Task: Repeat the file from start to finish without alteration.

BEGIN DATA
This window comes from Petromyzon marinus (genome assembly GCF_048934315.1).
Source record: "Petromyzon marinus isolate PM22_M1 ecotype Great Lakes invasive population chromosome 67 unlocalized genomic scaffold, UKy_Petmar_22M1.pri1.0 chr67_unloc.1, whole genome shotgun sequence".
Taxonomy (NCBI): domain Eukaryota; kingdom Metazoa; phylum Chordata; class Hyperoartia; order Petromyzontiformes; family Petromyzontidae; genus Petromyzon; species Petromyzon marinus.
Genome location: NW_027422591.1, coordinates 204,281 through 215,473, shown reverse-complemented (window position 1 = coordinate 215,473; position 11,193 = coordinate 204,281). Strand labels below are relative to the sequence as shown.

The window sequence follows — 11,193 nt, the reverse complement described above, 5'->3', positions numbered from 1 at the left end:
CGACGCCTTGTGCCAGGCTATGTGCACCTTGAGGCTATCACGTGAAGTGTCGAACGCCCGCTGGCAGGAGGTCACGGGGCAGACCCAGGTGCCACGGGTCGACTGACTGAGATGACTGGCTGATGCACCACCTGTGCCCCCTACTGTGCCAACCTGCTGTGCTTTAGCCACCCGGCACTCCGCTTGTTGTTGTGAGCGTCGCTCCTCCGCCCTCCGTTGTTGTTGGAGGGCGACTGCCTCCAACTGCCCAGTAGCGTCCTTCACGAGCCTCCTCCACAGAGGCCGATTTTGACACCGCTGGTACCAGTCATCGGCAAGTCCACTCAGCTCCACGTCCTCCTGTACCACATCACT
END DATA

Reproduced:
This window comes from Petromyzon marinus (genome assembly GCF_048934315.1).
Source record: "Petromyzon marinus isolate PM22_M1 ecotype Great Lakes invasive population chromosome 67 unlocalized genomic scaffold, UKy_Petmar_22M1.pri1.0 chr67_unloc.1, whole genome shotgun sequence".
Taxonomy (NCBI): domain Eukaryota; kingdom Metazoa; phylum Chordata; class Hyperoartia; order Petromyzontiformes; family Petromyzontidae; genus Petromyzon; species Petromyzon marinus.
Genome location: NW_027422591.1, coordinates 204,281 through 215,473, shown reverse-complemented (window position 1 = coordinate 215,473; position 11,193 = coordinate 204,281). Strand labels below are relative to the sequence as shown.

The window sequence follows — 11,193 nt, the reverse complement described above, 5'->3', positions numbered from 1 at the left end:
CGACGCCTTGTGCCAGGCTATGTGCACCTTGAGGCTATCACGTGAAGTGTCGAACGCCCGCTGGCAGGAGGTCACGGGGCAGACCCAGGTGCCACGGGTCGACTGACTGAGATGACTGGCTGATGCACCACCTGTGCCCCCTACTGTGCCAACCTGCTGTGCTTTAGCCACCCGGCACTCCGCTTGTTGTTGTGAGCGTCGCTCCTCCGCCCTCCGTTGTTGTTGGAGGGCGACTGCCTCCAACTGCCCAGTAGCGTCCTTCACGAGCCTCCTCCACAGAGGCCGATTTTGACACCGCTGGTACCAGTCATCGGCAAGTCCACTCAGCTCCACGTCCTCCTGTACCACATCACT